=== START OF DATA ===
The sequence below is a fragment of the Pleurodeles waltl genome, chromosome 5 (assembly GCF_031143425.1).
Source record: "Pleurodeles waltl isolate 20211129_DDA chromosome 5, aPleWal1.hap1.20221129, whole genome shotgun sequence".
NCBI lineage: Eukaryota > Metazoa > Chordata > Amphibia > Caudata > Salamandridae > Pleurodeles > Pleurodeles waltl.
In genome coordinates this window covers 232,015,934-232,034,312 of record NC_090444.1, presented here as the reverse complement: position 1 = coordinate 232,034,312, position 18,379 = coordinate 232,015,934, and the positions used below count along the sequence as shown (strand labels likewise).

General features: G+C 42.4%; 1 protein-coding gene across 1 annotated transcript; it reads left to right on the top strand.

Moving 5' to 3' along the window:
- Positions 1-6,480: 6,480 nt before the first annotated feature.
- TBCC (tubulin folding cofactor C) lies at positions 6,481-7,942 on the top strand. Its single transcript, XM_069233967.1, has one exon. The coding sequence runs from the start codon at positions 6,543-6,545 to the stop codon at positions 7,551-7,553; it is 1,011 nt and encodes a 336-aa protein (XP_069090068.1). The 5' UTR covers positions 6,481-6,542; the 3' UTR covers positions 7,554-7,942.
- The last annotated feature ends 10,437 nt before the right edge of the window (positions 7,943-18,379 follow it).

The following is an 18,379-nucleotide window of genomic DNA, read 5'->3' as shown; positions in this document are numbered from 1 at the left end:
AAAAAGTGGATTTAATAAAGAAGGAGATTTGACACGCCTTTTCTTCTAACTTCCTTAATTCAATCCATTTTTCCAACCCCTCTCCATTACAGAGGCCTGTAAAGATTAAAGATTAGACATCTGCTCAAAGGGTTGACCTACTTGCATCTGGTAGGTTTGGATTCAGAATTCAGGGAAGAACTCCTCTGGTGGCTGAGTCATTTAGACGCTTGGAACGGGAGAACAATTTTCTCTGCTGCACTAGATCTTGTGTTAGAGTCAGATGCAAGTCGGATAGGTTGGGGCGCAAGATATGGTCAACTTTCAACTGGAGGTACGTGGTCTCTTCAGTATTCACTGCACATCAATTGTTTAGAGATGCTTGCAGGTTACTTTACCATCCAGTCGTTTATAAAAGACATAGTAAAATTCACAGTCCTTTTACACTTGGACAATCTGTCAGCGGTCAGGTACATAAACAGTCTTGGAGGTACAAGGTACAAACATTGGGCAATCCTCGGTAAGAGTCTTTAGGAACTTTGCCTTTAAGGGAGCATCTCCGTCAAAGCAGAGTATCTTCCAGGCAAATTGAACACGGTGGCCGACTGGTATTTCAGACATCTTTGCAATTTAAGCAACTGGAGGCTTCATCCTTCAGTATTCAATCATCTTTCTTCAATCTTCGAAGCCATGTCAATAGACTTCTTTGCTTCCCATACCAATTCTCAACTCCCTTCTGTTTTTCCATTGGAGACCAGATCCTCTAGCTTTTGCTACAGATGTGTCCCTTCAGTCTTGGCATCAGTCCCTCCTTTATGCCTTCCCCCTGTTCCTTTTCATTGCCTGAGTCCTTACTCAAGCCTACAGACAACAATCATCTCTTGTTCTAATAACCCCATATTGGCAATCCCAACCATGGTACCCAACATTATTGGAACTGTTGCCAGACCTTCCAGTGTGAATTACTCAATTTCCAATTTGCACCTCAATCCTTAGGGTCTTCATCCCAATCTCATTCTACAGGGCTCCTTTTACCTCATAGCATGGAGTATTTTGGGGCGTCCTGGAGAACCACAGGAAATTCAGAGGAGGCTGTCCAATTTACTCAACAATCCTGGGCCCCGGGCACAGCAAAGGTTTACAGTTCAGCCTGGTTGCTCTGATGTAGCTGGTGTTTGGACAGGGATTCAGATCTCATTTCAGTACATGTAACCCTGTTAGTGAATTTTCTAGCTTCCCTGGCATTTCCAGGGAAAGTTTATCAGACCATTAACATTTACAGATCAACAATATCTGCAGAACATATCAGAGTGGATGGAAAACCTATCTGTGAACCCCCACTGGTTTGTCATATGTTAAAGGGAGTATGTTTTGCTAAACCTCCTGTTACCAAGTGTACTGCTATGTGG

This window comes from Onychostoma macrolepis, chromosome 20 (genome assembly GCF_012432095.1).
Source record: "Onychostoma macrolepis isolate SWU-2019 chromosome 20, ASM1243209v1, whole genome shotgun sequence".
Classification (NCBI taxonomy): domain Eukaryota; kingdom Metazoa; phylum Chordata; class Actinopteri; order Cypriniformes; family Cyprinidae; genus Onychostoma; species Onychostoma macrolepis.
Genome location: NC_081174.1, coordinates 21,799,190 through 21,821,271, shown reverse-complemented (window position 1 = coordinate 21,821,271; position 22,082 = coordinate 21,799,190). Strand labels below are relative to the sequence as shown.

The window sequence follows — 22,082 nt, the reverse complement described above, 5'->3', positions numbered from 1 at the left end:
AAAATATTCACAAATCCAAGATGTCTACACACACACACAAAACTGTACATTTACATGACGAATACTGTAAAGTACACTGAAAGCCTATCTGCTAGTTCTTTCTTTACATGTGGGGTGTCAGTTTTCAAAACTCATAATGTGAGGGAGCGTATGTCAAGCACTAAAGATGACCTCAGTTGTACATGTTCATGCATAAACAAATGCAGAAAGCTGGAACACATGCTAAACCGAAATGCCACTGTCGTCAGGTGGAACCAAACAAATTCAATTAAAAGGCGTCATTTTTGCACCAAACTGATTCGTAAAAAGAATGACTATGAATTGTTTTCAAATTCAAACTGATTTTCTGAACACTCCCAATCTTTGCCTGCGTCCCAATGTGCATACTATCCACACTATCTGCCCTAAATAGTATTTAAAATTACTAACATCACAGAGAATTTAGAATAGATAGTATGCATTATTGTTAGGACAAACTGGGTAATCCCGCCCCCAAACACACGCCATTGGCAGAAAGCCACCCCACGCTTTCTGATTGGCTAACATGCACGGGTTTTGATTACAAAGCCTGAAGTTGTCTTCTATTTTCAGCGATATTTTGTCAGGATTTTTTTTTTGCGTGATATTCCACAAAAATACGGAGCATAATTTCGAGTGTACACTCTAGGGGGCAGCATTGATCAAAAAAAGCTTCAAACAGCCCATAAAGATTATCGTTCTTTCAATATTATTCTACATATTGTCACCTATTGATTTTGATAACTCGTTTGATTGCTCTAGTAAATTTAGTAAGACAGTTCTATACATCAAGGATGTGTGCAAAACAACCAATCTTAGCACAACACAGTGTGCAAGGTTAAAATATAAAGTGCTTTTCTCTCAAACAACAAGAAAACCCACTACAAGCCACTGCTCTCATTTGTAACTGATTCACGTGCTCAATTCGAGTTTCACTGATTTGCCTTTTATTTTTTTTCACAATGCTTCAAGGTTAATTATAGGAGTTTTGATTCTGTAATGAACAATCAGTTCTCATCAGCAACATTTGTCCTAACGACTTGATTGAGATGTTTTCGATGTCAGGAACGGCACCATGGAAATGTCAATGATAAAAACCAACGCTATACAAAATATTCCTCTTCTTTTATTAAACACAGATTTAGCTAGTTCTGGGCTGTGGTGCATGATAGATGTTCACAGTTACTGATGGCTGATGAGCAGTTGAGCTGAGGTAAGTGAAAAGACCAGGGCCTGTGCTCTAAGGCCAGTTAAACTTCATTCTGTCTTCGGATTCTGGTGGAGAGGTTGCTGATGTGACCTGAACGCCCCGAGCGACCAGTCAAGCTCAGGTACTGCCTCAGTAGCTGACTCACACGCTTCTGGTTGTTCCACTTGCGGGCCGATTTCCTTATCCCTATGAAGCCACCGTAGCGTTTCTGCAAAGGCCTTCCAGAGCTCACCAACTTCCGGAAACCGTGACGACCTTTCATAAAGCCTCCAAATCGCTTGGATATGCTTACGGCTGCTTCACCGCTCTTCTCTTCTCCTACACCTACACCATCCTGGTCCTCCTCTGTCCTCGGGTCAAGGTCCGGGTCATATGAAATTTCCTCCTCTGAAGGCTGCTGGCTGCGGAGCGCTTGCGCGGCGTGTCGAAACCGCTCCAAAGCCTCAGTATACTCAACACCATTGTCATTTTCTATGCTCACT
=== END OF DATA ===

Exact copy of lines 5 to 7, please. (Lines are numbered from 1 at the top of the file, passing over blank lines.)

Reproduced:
General features: G+C 42.4%; 1 protein-coding gene across 1 annotated transcript; it reads left to right on the top strand.

Moving 5' to 3' along the window:
- Positions 1-6,480: 6,480 nt before the first annotated feature.